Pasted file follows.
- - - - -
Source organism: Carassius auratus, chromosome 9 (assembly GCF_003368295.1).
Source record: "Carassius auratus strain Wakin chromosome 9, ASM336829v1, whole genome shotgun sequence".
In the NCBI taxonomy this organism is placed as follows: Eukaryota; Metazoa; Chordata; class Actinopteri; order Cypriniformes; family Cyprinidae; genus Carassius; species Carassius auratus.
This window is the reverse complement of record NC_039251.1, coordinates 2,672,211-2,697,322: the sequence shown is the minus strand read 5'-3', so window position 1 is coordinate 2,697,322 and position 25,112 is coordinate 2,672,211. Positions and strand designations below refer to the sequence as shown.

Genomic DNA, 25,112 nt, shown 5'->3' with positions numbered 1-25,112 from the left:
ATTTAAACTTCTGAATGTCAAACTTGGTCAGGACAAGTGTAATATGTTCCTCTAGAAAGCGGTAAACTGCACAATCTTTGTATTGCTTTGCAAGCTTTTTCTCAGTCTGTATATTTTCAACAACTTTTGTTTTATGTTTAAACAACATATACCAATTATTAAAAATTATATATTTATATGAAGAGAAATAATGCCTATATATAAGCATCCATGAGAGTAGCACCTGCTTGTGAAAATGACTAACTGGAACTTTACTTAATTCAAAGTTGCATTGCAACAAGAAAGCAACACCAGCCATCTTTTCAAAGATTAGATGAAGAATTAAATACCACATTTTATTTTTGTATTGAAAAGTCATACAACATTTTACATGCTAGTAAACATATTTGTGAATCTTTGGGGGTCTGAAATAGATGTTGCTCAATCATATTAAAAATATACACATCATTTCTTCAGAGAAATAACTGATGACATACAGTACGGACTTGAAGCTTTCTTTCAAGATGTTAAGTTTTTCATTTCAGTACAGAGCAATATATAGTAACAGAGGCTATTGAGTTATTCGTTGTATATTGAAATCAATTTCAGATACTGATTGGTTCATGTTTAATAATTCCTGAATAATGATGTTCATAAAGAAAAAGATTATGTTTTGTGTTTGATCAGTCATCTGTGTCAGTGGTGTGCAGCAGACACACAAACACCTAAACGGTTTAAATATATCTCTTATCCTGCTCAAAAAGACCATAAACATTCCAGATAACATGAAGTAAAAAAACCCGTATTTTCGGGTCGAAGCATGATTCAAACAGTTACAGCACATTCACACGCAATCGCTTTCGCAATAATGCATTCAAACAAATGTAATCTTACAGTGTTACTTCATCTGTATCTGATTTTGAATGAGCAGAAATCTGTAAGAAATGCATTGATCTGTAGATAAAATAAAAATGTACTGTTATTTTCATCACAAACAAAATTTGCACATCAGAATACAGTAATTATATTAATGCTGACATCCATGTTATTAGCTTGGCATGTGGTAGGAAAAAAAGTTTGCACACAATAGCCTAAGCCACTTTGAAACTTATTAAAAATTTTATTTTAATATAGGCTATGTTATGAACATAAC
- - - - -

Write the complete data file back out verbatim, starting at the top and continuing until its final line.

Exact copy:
Source organism: Carassius auratus, chromosome 9 (assembly GCF_003368295.1).
Source record: "Carassius auratus strain Wakin chromosome 9, ASM336829v1, whole genome shotgun sequence".
In the NCBI taxonomy this organism is placed as follows: Eukaryota; Metazoa; Chordata; class Actinopteri; order Cypriniformes; family Cyprinidae; genus Carassius; species Carassius auratus.
This window is the reverse complement of record NC_039251.1, coordinates 2,672,211-2,697,322: the sequence shown is the minus strand read 5'-3', so window position 1 is coordinate 2,697,322 and position 25,112 is coordinate 2,672,211. Positions and strand designations below refer to the sequence as shown.

Genomic DNA, 25,112 nt, shown 5'->3' with positions numbered 1-25,112 from the left:
ATTTAAACTTCTGAATGTCAAACTTGGTCAGGACAAGTGTAATATGTTCCTCTAGAAAGCGGTAAACTGCACAATCTTTGTATTGCTTTGCAAGCTTTTTCTCAGTCTGTATATTTTCAACAACTTTTGTTTTATGTTTAAACAACATATACCAATTATTAAAAATTATATATTTATATGAAGAGAAATAATGCCTATATATAAGCATCCATGAGAGTAGCACCTGCTTGTGAAAATGACTAACTGGAACTTTACTTAATTCAAAGTTGCATTGCAACAAGAAAGCAACACCAGCCATCTTTTCAAAGATTAGATGAAGAATTAAATACCACATTTTATTTTTGTATTGAAAAGTCATACAACATTTTACATGCTAGTAAACATATTTGTGAATCTTTGGGGGTCTGAAATAGATGTTGCTCAATCATATTAAAAATATACACATCATTTCTTCAGAGAAATAACTGATGACATACAGTACGGACTTGAAGCTTTCTTTCAAGATGTTAAGTTTTTCATTTCAGTACAGAGCAATATATAGTAACAGAGGCTATTGAGTTATTCGTTGTATATTGAAATCAATTTCAGATACTGATTGGTTCATGTTTAATAATTCCTGAATAATGATGTTCATAAAGAAAAAGATTATGTTTTGTGTTTGATCAGTCATCTGTGTCAGTGGTGTGCAGCAGACACACAAACACCTAAACGGTTTAAATATATCTCTTATCCTGCTCAAAAAGACCATAAACATTCCAGATAACATGAAGTAAAAAAACCCGTATTTTCGGGTCGAAGCATGATTCAAACAGTTACAGCACATTCACACGCAATCGCTTTCGCAATAATGCATTCAAACAAATGTAATCTTACAGTGTTACTTCATCTGTATCTGATTTTGAATGAGCAGAAATCTGTAAGAAATGCATTGATCTGTAGATAAAATAAAAATGTACTGTTATTTTCATCACAAACAAAATTTGCACATCAGAATACAGTAATTATATTAATGCTGACATCCATGTTATTAGCTTGGCATGTGGTAGGAAAAAAAGTTTGCACACAATAGCCTAAGCCACTTTGAAACTTATTAAAAATTTTATTTTAATATAGGCTATGTTATGAACATAAC